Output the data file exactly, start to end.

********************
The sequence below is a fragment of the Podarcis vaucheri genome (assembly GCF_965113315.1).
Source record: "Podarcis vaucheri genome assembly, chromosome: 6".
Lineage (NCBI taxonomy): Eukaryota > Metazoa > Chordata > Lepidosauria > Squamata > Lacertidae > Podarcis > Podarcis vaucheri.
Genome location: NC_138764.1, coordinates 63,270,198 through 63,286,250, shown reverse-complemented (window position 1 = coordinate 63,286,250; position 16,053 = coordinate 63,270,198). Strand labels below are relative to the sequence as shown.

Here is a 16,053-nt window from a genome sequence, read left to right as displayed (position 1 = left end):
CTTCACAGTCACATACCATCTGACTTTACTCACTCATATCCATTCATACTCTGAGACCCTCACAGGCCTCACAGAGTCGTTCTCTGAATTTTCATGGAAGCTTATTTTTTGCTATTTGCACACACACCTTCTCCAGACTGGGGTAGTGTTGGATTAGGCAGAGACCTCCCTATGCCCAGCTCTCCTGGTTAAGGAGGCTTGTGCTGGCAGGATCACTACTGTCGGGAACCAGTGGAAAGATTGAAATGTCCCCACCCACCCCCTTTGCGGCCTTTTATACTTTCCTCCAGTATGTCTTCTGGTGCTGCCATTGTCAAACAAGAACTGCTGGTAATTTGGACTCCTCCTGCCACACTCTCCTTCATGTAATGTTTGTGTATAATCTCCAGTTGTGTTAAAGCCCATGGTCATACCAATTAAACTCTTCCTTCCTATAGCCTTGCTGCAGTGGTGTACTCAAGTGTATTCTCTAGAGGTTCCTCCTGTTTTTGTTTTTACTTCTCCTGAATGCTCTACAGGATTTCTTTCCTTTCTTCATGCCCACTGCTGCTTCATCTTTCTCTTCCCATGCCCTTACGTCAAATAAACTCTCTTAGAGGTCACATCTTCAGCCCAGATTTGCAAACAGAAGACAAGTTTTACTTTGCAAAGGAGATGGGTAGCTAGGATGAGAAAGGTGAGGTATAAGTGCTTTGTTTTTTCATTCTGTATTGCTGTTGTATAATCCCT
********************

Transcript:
The sequence below is a fragment of the Podarcis vaucheri genome (assembly GCF_965113315.1).
Source record: "Podarcis vaucheri genome assembly, chromosome: 6".
Lineage (NCBI taxonomy): Eukaryota > Metazoa > Chordata > Lepidosauria > Squamata > Lacertidae > Podarcis > Podarcis vaucheri.
Genome location: NC_138764.1, coordinates 63,270,198 through 63,286,250, shown reverse-complemented (window position 1 = coordinate 63,286,250; position 16,053 = coordinate 63,270,198). Strand labels below are relative to the sequence as shown.

Here is a 16,053-nt window from a genome sequence, read left to right as displayed (position 1 = left end):
CTTCACAGTCACATACCATCTGACTTTACTCACTCATATCCATTCATACTCTGAGACCCTCACAGGCCTCACAGAGTCGTTCTCTGAATTTTCATGGAAGCTTATTTTTTGCTATTTGCACACACACCTTCTCCAGACTGGGGTAGTGTTGGATTAGGCAGAGACCTCCCTATGCCCAGCTCTCCTGGTTAAGGAGGCTTGTGCTGGCAGGATCACTACTGTCGGGAACCAGTGGAAAGATTGAAATGTCCCCACCCACCCCCTTTGCGGCCTTTTATACTTTCCTCCAGTATGTCTTCTGGTGCTGCCATTGTCAAACAAGAACTGCTGGTAATTTGGACTCCTCCTGCCACACTCTCCTTCATGTAATGTTTGTGTATAATCTCCAGTTGTGTTAAAGCCCATGGTCATACCAATTAAACTCTTCCTTCCTATAGCCTTGCTGCAGTGGTGTACTCAAGTGTATTCTCTAGAGGTTCCTCCTGTTTTTGTTTTTACTTCTCCTGAATGCTCTACAGGATTTCTTTCCTTTCTTCATGCCCACTGCTGCTTCATCTTTCTCTTCCCATGCCCTTACGTCAAATAAACTCTCTTAGAGGTCACATCTTCAGCCCAGATTTGCAAACAGAAGACAAGTTTTACTTTGCAAAGGAGATGGGTAGCTAGGATGAGAAAGGTGAGGTATAAGTGCTTTGTTTTTTCATTCTGTATTGCTGTTGTATAATCCCT